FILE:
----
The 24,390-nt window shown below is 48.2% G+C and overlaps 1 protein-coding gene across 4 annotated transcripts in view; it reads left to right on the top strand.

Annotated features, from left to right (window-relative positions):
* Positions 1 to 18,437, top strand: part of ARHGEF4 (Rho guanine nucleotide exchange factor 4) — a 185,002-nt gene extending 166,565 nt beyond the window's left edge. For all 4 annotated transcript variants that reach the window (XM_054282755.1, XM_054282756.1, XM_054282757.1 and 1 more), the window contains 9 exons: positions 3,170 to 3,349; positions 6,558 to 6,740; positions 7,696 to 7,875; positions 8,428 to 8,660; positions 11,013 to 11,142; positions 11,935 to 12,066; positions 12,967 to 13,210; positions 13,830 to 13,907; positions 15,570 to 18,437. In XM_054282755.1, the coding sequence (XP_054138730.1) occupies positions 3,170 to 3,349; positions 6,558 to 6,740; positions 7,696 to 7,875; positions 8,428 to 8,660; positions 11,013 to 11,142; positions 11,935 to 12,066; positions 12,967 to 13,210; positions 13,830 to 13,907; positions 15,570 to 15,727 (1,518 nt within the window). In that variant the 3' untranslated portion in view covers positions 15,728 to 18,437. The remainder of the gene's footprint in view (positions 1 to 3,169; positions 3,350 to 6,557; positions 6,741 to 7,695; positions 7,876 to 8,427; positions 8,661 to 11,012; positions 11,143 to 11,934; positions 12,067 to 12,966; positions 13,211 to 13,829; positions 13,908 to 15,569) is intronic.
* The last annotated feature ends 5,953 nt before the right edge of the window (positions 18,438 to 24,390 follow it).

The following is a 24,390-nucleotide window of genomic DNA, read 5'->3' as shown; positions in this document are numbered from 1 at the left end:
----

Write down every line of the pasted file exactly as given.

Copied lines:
The 24,390-nt window shown below is 48.2% G+C and overlaps 1 protein-coding gene across 4 annotated transcripts in view; it reads left to right on the top strand.

Annotated features, from left to right (window-relative positions):
* Positions 1 to 18,437, top strand: part of ARHGEF4 (Rho guanine nucleotide exchange factor 4) — a 185,002-nt gene extending 166,565 nt beyond the window's left edge. For all 4 annotated transcript variants that reach the window (XM_054282755.1, XM_054282756.1, XM_054282757.1 and 1 more), the window contains 9 exons: positions 3,170 to 3,349; positions 6,558 to 6,740; positions 7,696 to 7,875; positions 8,428 to 8,660; positions 11,013 to 11,142; positions 11,935 to 12,066; positions 12,967 to 13,210; positions 13,830 to 13,907; positions 15,570 to 18,437. In XM_054282755.1, the coding sequence (XP_054138730.1) occupies positions 3,170 to 3,349; positions 6,558 to 6,740; positions 7,696 to 7,875; positions 8,428 to 8,660; positions 11,013 to 11,142; positions 11,935 to 12,066; positions 12,967 to 13,210; positions 13,830 to 13,907; positions 15,570 to 15,727 (1,518 nt within the window). In that variant the 3' untranslated portion in view covers positions 15,728 to 18,437. The remainder of the gene's footprint in view (positions 1 to 3,169; positions 3,350 to 6,557; positions 6,741 to 7,695; positions 7,876 to 8,427; positions 8,661 to 11,012; positions 11,143 to 11,934; positions 12,067 to 12,966; positions 13,211 to 13,829; positions 13,908 to 15,569) is intronic.
* The last annotated feature ends 5,953 nt before the right edge of the window (positions 18,438 to 24,390 follow it).

The following is a 24,390-nucleotide window of genomic DNA, read 5'->3' as shown; positions in this document are numbered from 1 at the left end: